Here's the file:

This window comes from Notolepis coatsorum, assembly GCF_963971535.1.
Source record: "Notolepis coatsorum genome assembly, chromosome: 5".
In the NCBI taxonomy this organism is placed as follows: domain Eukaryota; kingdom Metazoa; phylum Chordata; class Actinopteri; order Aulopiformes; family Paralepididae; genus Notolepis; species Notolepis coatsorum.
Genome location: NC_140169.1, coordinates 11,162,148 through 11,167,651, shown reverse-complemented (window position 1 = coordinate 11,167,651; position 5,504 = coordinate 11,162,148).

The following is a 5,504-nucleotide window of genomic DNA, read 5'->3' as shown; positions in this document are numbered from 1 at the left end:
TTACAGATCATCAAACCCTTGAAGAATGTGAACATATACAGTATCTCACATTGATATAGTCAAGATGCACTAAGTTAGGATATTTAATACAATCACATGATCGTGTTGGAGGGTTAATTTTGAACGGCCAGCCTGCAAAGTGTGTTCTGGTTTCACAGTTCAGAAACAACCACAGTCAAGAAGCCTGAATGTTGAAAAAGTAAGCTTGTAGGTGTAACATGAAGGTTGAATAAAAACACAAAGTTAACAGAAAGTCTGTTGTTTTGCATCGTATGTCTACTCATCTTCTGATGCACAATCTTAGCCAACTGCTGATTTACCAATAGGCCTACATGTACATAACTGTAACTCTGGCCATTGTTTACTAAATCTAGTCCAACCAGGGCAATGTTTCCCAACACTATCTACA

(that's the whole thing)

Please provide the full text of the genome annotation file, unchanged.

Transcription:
This window comes from Notolepis coatsorum, assembly GCF_963971535.1.
Source record: "Notolepis coatsorum genome assembly, chromosome: 5".
In the NCBI taxonomy this organism is placed as follows: domain Eukaryota; kingdom Metazoa; phylum Chordata; class Actinopteri; order Aulopiformes; family Paralepididae; genus Notolepis; species Notolepis coatsorum.
Genome location: NC_140169.1, coordinates 11,162,148 through 11,167,651, shown reverse-complemented (window position 1 = coordinate 11,167,651; position 5,504 = coordinate 11,162,148).

The following is a 5,504-nucleotide window of genomic DNA, read 5'->3' as shown; positions in this document are numbered from 1 at the left end:
TTACAGATCATCAAACCCTTGAAGAATGTGAACATATACAGTATCTCACATTGATATAGTCAAGATGCACTAAGTTAGGATATTTAATACAATCACATGATCGTGTTGGAGGGTTAATTTTGAACGGCCAGCCTGCAAAGTGTGTTCTGGTTTCACAGTTCAGAAACAACCACAGTCAAGAAGCCTGAATGTTGAAAAAGTAAGCTTGTAGGTGTAACATGAAGGTTGAATAAAAACACAAAGTTAACAGAAAGTCTGTTGTTTTGCATCGTATGTCTACTCATCTTCTGATGCACAATCTTAGCCAACTGCTGATTTACCAATAGGCCTACATGTACATAACTGTAACTCTGGCCATTGTTTACTAAATCTAGTCCAACCAGGGCAATGTTTCCCAACACTATCTACA